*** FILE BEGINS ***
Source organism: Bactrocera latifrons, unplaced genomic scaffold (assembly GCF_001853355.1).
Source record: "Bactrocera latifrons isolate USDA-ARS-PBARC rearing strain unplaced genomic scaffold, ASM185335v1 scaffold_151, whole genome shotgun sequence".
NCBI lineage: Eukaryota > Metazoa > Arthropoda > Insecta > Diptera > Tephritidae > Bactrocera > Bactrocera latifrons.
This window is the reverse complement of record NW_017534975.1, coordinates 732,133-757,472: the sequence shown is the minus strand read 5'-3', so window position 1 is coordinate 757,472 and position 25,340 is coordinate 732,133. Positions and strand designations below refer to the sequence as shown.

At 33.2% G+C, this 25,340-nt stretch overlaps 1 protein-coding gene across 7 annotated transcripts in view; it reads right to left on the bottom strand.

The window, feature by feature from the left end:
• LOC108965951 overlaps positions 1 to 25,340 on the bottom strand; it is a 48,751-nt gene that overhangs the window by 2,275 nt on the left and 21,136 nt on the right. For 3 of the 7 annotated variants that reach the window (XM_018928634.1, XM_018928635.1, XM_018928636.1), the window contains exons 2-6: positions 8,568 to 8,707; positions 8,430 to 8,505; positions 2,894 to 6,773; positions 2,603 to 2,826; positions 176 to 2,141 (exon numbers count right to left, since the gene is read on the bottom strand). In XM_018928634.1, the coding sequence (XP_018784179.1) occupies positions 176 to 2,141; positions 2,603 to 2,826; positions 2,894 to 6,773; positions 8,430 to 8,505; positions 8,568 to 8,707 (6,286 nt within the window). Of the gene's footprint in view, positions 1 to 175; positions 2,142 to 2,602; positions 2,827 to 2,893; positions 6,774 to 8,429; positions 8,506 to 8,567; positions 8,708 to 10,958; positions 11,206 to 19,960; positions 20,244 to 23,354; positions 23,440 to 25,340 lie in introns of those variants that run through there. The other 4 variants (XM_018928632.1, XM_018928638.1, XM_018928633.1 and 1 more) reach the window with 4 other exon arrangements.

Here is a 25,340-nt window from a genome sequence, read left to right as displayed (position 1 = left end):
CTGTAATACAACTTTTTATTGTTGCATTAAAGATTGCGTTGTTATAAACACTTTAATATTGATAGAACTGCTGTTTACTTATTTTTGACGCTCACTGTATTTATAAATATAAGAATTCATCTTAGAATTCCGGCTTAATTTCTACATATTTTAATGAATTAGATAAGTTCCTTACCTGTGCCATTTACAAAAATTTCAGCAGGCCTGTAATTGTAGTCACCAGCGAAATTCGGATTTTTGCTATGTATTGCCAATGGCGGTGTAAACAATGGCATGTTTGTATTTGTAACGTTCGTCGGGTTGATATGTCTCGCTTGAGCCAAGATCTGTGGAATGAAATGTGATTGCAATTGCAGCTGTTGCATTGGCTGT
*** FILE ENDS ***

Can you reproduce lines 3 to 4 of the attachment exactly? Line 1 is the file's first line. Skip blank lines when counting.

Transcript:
NCBI lineage: Eukaryota > Metazoa > Arthropoda > Insecta > Diptera > Tephritidae > Bactrocera > Bactrocera latifrons.
This window is the reverse complement of record NW_017534975.1, coordinates 732,133-757,472: the sequence shown is the minus strand read 5'-3', so window position 1 is coordinate 757,472 and position 25,340 is coordinate 732,133. Positions and strand designations below refer to the sequence as shown.